She looked around the room when it was time for her table to dump their trash. She quickly went over to her cubby, opened her book bag, and put a sandwich and orange inside. An entire week went by and I began to notice just how strategic this little young lady was. She took the longest time collecting her things from her desk at the end of the day. With any papers she needed to take home was a pop tart or breakfast bar she had saved from the morning. The teacher made it a point to offer the students the classroom leftovers. The girl would raise her hand with a number of other students and take whatever was there on the sink in the snack bowl. None of them were allowed to pick over food they knew they weren’t going to eat. Mrs. H reminded them often to not take it if they don’t want it. The children complied. I approached Mrs. H. after she walked the third grade students to the front door for pickup. Have you noticed that lil C. always saves her food and takes it home? She nodded, said no words, but just nodded as if she was waiting to see my response. The school had rules that breakfast and lunches not eaten were supposed to be returned to the cafeteria. Our parent committee had addressed this issue with food

service workers two years prior. Daily trash bags full of lunches were being thrown away and children who were hungry, denied the opportunity to eat. (That’s another story which I will share later) For safety reason the school had made extra food available for kids to have seconds but whatever was left still needed to be sent back. I shared with the teacher a brief reminder of how we fought to allow children to access extra food and for universal lunch. She relaxed and began to share with me how she knew which students needed food in her class. To make sure the other children weren’t aware of it she offered leftovers to everyone. She explained that lil C. had a younger sister and she always takes food home for her as well. She also shared that every Friday the school announced a meeting called the backpack club an half an hour before school ends. I had heard this announcement but thought it to be a reading club. No, it was a group of students that teachers identified who needed additional help with food. Weekly they were given a backpack full of food to take home that was donated by teachers and staff. Backpacks were used to camouflage the food so the students needs were kept confidential. The backpacks were returned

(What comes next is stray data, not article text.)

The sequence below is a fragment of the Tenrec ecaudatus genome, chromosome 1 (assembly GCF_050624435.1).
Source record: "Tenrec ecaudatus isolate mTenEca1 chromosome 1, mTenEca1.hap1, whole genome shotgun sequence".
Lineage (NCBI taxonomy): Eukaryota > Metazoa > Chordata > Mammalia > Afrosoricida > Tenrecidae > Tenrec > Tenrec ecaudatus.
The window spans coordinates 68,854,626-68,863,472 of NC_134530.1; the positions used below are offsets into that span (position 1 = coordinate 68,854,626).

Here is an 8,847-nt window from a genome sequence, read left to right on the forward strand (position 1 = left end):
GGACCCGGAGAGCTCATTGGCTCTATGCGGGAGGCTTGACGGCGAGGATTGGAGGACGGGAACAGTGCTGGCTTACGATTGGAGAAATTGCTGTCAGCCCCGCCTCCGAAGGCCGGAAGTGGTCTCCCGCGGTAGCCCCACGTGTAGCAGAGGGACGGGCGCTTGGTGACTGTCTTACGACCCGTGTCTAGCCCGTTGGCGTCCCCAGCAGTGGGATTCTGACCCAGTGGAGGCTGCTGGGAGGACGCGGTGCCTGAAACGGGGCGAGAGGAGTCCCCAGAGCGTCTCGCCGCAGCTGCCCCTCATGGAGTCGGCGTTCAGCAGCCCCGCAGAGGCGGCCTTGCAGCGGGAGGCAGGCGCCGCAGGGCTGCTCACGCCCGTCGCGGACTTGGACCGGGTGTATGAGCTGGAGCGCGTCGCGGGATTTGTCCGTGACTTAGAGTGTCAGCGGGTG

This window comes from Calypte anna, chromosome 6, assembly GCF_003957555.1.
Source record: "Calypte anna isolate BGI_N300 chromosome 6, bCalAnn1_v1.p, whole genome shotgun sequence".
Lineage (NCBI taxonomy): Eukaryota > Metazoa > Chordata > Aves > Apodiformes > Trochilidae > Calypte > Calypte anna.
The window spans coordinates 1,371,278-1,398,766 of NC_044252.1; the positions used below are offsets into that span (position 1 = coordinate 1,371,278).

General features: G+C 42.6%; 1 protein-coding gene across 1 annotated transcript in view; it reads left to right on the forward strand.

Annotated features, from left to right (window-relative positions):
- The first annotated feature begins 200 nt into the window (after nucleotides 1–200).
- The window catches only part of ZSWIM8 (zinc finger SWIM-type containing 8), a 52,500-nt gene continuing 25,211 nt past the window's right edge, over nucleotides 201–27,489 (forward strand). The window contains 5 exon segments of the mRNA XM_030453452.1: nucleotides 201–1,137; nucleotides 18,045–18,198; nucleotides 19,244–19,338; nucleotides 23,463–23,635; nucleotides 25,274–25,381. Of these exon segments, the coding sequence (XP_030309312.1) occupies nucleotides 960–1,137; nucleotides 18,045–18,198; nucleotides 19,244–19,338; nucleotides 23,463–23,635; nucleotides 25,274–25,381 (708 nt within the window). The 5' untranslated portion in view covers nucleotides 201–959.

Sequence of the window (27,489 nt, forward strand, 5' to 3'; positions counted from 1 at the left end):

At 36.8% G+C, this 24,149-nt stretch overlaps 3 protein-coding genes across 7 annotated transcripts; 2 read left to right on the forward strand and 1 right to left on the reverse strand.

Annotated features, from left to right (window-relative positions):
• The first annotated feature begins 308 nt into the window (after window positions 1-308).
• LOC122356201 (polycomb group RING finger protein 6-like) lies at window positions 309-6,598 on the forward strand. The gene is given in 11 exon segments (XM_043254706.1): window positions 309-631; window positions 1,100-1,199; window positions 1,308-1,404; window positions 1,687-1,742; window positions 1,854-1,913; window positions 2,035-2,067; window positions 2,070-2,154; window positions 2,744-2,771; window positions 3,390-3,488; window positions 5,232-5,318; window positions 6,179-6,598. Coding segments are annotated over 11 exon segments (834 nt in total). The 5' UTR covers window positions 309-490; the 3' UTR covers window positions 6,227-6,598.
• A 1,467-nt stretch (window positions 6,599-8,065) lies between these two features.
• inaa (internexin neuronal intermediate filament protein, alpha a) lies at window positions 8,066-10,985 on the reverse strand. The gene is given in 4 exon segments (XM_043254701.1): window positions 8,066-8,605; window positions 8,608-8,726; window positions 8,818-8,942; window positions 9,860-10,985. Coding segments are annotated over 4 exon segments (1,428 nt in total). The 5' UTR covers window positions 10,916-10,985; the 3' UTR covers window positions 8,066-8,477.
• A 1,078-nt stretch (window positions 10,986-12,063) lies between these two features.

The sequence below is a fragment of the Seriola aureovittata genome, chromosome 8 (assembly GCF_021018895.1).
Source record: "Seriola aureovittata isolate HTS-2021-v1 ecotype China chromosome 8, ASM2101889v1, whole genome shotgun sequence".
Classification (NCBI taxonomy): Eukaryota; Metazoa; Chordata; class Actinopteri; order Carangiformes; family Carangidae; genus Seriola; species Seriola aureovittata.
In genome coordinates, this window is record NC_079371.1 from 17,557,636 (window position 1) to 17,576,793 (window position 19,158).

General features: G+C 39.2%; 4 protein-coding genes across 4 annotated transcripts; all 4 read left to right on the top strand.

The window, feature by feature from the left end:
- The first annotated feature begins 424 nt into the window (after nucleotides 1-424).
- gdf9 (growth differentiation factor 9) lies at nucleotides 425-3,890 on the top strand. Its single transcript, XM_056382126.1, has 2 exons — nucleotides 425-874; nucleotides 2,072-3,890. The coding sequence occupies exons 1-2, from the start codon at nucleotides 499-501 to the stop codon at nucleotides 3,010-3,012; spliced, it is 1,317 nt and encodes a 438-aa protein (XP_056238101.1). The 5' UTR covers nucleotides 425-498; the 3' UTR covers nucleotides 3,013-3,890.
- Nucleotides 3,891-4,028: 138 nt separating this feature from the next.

on Monday morning to the office. My heart was so pleased, I was also happy for the students. To think, a third grader strategically looking out for her family. I was outdone. I never said anything else about it but in every classroom I assisted in I made a point to follow Mrs. H’s lead. I reminded students not to take food they knew they wouldn’t eat and offered them leftovers. The next school year we began hosting monthly food drives and gave away food to anyone in the neighborhood. No questions asked. The school partnered with a fresh fruits and vegetables organization that brought prepackaged food cleaned and cut in individual bags both students and staff loved them. I often think about this little girl and how sweet she was even more so how strategic. It prompts me to never be wasteful and that others are in need. This piece originally appeared on the Detroit School Talk Blog. Bernita Bradley is a mother of two, a 24-year-old son and 12-year-old daughter. She is a long-time advocate for Detroit parents and students. Her passion is ensuring that the whole child is catered to in every village and that parents have a voice in the ever changing education landscape

Vol. 22, No 52 December 28 2017

subscription information page 23 Advertise in Harlem Community Newspapers email today: harlemnewsinc@aol.com


REAL ESTATE

HARLEM COMMUNITY NEWSPAPERS

Home Buying In Harlem Be Prepared to Buy Now

M

FOXWORTHREALTYONLINE.COM

by Rev. Charles Butler

any low to moderate first-time home buyers are convinced they cannot afford to purchase a home in Harlem. Most of their belief stems from realizing the soaring home market values are beyond their means. They know banks have lower lending limits than in the past. To further exacerbate the situation, most low-income families have not received sufficient salary increases to keep pace with inflation and can barely maintain their monthly living expenses. After taking a quick survey of the home-buying landscape in Harlem, it appears that this assessment is very accurate. Low to moderate income buyers are going to have a very difficult time achieving

their dream of homeownership. It is going to take some new strategies to successfully purchase a home in this economic climate. Here are some tips to help you get started. (1) Start the home buying process now. The longer you procrastinate, the more time you will lose. Another year will be over. Attend the home buying education workshop to learn the steps in the process and to build some momentum towards purchasing a home. You will be around people with the same goal and can support each other. (2) Create a monthly household budget to aggressively save as much money as possible for the purchase of your home. Use self-discipline to avoid wasteful spending.

(3) Establish a projected purchase date. For your dream to become a reality, you must create a timeline and stick close to it. Post reminders on your phone, on the refrigerator, and on your desk at work to help you maintain focus. Celebrate every time you achieve a small milestone. Each step will bring you closer to reaching your goal of homeownership. Buying a home is a difficult process. Take one step at a time. Persevere to the end. You can overcome the obstacles and emerge victorious. If you are interested in attending the workshop or have questions regarding the home buying process, contact Rev. Dr. Charles Butler at (212) 281 4887 ext. 231 or email at cbutler@hcci.org.